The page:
TLC logo TLC #32:  December 23, 2001

Season's Greetings to all you Dear Hearts and Gentle People who live or lived in my hometown! I wish you all a blessed Christmas and a healthy and happy New Year!
Several of our "family" have responded to TLC #31, so here goes:
From Barbara Tabb Jarman:
Thanks so much for another great issue of TLC.  I'm not surprised at all the comments about Mose Butler.  I can remember when Mose was all we needed in the way of  'law enforcement'.  I don't think he got called on much to pursue criminals, but every kid in town seemed to know that Mose was there to help us in whatever way he could. We did have to call him once on a serious matter, when a rabid dog was loose in the neighborhood, and he had to come down and shoot it.  It certainly left its impression on me.  I didn't actually see him do it, because I was already in the house getting a Clorox bath per our doctor's advice. But, Mose was down there pronto, and handled the situation.  Later tests confirmed that the dog was indeed rabid.
I was very small at the time, and we were all out in the backyard down on 7th Street, and Dad suddenly yelled at us to get up on something quick - "that's a mad dog."  I'd never heard of a mad dog, but supposed that he meant angry.  The dog was running hard across the Hackley's yard from Franklin Ave., and was dripping wet and foaming at the mouth. Wayne jumped up on a bench by the house, but I was in the middle of the yard, and just froze as that dog came straight at me.  I felt its feet thud on my chest, and was staring into its wide-open slobbery mouth when Dad kicked it away with everything he had, snatched me up, and sent me into
the house. I hadn't known my Dad could move so fast, but he sure saved me. Then, he yelled across the street to tell the Rockholds to get inside and he'd call Mose, which he did. Mr. Rockhold picked up a long 2x4 board, and covered the kids' hasty retreat into the house; then, he and Dad kept an eye on the dog until Mose could get there. I'll bet it was one of the very few times Mose ever fired that gun, but we were all glad he had it and was such a good shot. Luckily, no one was bitten by the dog, and I had no broken skin anywhere, so I was spared the painful series of  rabies shots.

Wouldn't it be nice if conditions were such that Mose were still all that was needed to keep the peace?  I thought fondly of Mose when Wayne and I drove to Lexington for the big reunion of 2000, but it was because of the sharp contrast in law enforcement methods then and now. I don't know what it was that made us look like such a threat to society, but we had been on the road all day from Houston, and were just turning the corner to go into Mom's driveway on Highland when we got stopped by the police.  Maybe it was my Texas license plates???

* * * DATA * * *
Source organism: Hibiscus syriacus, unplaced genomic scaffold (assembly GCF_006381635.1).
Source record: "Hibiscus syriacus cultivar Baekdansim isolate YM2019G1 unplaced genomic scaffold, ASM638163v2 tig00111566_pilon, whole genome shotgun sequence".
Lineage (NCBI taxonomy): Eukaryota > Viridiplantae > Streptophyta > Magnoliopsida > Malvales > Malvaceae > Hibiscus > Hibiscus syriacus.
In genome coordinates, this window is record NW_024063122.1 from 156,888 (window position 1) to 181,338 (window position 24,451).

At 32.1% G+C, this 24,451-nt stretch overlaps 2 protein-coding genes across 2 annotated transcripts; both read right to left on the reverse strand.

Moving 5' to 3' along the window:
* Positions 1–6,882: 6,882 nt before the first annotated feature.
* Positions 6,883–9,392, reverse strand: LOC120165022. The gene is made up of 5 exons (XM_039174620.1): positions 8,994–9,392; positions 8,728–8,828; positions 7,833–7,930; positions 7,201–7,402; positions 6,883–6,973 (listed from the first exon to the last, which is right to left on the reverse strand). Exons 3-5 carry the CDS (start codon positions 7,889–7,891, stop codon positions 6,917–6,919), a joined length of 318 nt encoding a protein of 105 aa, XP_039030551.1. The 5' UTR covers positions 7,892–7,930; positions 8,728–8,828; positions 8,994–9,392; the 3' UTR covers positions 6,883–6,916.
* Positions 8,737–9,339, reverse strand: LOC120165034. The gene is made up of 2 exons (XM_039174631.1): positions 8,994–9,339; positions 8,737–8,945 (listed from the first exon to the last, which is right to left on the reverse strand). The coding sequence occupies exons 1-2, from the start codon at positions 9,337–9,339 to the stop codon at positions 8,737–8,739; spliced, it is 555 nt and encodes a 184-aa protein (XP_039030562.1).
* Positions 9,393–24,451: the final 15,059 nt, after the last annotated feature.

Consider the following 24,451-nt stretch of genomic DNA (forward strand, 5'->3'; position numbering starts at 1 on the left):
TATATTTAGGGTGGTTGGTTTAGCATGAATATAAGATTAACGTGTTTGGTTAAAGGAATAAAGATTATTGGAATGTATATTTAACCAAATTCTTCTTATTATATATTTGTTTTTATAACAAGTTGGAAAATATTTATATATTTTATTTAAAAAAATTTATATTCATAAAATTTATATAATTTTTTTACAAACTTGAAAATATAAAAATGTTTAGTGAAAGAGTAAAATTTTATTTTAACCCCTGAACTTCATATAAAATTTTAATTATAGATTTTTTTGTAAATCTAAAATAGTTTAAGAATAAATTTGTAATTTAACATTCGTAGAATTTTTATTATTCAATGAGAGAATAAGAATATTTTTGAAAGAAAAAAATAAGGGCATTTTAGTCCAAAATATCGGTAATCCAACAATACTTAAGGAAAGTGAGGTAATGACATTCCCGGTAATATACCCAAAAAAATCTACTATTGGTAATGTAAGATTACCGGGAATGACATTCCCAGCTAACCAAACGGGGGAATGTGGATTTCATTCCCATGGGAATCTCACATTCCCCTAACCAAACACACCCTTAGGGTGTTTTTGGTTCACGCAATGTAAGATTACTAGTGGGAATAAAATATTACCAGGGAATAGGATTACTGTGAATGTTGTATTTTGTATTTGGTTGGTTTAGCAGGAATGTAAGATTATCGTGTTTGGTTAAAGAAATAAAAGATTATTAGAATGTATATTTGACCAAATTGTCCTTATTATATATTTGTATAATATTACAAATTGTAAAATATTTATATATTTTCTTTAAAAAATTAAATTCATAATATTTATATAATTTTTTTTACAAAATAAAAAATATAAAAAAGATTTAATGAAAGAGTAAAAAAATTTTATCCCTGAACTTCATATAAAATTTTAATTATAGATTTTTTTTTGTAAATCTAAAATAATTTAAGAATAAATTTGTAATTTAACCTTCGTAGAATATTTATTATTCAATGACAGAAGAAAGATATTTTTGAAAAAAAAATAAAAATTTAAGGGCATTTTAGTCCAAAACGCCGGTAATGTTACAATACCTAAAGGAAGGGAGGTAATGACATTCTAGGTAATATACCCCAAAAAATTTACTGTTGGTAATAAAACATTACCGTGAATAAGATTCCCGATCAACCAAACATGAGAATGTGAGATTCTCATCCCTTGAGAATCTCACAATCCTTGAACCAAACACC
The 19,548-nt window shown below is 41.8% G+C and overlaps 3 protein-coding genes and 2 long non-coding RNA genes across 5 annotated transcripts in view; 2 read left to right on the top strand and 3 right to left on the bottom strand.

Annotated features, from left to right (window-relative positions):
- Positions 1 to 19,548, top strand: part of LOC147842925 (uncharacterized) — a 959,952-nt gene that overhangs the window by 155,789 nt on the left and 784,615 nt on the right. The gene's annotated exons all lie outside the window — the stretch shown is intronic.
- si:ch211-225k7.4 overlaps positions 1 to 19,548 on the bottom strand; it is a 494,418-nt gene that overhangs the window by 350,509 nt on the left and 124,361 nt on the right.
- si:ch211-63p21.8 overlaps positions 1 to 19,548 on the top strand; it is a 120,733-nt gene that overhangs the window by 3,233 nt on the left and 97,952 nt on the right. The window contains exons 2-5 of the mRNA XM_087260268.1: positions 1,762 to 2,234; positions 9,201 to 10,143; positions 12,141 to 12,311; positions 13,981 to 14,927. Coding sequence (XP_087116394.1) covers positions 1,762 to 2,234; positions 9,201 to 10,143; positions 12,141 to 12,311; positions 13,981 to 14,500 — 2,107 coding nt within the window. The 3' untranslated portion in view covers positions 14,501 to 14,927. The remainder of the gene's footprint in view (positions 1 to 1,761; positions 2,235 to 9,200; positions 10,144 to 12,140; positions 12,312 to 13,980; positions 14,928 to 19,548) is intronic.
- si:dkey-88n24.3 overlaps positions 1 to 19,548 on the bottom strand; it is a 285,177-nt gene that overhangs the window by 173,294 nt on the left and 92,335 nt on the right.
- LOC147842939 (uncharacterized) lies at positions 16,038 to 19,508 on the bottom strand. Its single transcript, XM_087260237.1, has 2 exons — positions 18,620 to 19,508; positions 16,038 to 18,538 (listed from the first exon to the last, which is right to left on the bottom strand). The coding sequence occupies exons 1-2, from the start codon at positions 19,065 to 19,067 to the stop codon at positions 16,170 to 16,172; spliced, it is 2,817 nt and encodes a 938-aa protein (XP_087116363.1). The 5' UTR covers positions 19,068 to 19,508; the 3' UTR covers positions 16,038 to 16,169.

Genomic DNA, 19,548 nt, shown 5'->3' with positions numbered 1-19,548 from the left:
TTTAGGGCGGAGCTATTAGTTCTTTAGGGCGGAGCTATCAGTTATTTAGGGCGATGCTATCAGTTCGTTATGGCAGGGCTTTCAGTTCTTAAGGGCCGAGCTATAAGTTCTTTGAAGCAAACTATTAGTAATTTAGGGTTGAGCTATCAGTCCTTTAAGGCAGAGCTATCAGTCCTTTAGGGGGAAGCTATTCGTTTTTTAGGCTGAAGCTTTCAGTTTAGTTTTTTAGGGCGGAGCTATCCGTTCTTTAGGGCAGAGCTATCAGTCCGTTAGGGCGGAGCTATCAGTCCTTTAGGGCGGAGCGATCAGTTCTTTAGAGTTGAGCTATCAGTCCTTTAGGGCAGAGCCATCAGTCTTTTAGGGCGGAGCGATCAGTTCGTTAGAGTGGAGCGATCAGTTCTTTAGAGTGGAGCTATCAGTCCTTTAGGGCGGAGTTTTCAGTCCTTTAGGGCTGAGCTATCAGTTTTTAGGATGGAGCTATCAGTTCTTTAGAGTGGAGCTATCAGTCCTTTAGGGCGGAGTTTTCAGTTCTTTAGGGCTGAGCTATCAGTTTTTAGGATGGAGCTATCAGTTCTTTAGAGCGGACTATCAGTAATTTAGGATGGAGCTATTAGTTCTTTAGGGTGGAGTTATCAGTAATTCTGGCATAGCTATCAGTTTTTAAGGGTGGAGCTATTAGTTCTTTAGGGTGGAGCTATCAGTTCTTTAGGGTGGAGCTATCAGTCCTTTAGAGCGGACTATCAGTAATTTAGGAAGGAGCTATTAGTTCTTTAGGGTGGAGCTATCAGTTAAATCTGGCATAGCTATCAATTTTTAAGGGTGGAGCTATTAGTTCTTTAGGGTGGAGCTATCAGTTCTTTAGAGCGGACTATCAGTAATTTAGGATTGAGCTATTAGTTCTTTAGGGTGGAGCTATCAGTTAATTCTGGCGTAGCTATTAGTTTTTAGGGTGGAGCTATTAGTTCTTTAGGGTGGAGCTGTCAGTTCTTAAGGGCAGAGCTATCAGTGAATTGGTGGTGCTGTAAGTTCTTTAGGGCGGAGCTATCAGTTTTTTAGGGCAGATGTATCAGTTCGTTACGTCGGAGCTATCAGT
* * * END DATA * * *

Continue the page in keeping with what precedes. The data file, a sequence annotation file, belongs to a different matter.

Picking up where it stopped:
Wayne was driving, and as he put on the turn signal, the sheriff's car (which had followed us from 13th & Main) started flashing to pull us over.  Wayne went ahead and pulled into Mom's driveway, and by the time we got out of the car, there were 4 - count them, 4 - squad cars there with lights flashing. Three were behind us, and the last one to arrive pulled across the street to block any 'escape' by these two old desperadoes.  They must have been on their radios the whole time we were driving slowly through town, looking at the changes. I guarantee that we had broken no traffic laws, and we couldn't believe what was happening to us. I'll admit that I also thought about Barney Fife at the time - it was certainly overkill.  Even when it was so obvious that we were there for a legitimate reason, they phoned in my license number while they put Wayne through the usual routine for DUI.  I'm afraid I was laughing even before it was over with; but, I did honestly think about Mose Butler,
and how times had changed.  I think Mose could have handled us all by himself.  :-)  What think ye?

But, maybe it was justice, after all - Wayne had laughed at me for getting a speeding ticket that day, my first one ever. I always did get the last laugh. Well - almost always.